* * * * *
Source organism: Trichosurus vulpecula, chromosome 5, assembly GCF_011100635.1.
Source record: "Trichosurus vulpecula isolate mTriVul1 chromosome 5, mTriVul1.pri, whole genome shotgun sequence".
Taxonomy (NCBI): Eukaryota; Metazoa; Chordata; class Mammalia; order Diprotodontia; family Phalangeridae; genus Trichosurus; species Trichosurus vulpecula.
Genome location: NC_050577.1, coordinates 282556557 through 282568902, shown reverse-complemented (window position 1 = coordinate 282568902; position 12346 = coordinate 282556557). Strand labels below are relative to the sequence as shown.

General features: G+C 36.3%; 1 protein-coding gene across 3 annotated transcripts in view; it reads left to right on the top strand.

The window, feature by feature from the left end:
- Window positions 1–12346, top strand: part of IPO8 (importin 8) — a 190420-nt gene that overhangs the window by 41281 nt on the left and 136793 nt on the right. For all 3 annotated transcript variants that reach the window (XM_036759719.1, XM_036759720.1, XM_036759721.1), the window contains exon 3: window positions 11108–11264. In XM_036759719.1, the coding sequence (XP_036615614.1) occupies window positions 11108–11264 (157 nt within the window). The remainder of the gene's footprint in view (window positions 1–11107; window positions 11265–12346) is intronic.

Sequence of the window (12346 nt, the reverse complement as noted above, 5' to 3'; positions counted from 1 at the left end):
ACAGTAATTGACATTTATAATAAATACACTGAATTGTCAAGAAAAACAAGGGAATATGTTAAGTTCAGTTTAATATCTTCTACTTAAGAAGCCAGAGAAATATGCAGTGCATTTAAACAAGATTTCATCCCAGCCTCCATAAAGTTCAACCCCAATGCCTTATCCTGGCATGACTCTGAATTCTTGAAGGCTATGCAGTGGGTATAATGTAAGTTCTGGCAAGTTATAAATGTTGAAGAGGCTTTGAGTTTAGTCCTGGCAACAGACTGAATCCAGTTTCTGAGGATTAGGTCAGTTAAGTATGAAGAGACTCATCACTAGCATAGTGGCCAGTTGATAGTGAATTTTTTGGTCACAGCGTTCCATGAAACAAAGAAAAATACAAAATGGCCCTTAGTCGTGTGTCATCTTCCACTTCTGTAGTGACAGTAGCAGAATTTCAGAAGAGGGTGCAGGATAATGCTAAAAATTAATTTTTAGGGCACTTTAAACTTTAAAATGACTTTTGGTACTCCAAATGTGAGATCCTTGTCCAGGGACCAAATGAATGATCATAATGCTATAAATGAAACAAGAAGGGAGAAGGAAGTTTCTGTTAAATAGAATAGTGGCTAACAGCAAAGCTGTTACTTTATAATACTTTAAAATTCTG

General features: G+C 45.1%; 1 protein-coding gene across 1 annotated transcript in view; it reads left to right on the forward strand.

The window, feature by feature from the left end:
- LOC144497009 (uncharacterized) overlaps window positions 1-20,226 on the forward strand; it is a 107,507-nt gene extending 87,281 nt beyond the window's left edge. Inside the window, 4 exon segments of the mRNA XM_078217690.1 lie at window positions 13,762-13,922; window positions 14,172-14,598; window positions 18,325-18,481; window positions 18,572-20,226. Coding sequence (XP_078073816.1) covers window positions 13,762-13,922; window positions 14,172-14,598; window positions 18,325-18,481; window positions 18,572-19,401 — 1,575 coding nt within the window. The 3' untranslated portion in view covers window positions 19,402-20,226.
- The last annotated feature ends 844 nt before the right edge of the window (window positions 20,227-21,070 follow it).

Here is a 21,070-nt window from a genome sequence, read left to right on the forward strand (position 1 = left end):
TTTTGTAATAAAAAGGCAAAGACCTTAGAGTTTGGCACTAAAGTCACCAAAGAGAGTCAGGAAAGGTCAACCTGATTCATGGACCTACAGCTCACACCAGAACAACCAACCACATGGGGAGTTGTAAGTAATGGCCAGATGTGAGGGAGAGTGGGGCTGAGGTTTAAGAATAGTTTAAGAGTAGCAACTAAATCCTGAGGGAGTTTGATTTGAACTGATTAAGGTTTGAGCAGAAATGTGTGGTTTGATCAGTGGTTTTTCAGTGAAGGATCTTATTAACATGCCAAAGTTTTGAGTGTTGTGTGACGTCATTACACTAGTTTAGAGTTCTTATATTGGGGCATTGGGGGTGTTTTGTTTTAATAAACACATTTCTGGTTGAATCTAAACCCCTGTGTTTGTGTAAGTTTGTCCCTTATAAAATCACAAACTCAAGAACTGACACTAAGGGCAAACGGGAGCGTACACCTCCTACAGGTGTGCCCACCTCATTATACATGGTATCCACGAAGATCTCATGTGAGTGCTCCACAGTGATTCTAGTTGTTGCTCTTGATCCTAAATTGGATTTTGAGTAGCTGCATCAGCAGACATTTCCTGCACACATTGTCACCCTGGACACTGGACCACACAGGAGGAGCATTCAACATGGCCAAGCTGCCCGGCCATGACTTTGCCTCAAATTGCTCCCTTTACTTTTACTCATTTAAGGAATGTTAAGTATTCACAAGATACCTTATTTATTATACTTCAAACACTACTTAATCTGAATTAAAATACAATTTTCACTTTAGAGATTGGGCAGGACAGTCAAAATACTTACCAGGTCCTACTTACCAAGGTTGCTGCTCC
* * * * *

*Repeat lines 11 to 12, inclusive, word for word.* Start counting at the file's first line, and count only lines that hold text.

The window, feature by feature from the left end:
- LOC144497009 (uncharacterized) overlaps window positions 1-20,226 on the forward strand; it is a 107,507-nt gene extending 87,281 nt beyond the window's left edge. Inside the window, 4 exon segments of the mRNA XM_078217690.1 lie at window positions 13,762-13,922; window positions 14,172-14,598; window positions 18,325-18,481; window positions 18,572-20,226. Coding sequence (XP_078073816.1) covers window positions 13,762-13,922; window positions 14,172-14,598; window positions 18,325-18,481; window positions 18,572-19,401 — 1,575 coding nt within the window. The 3' untranslated portion in view covers window positions 19,402-20,226.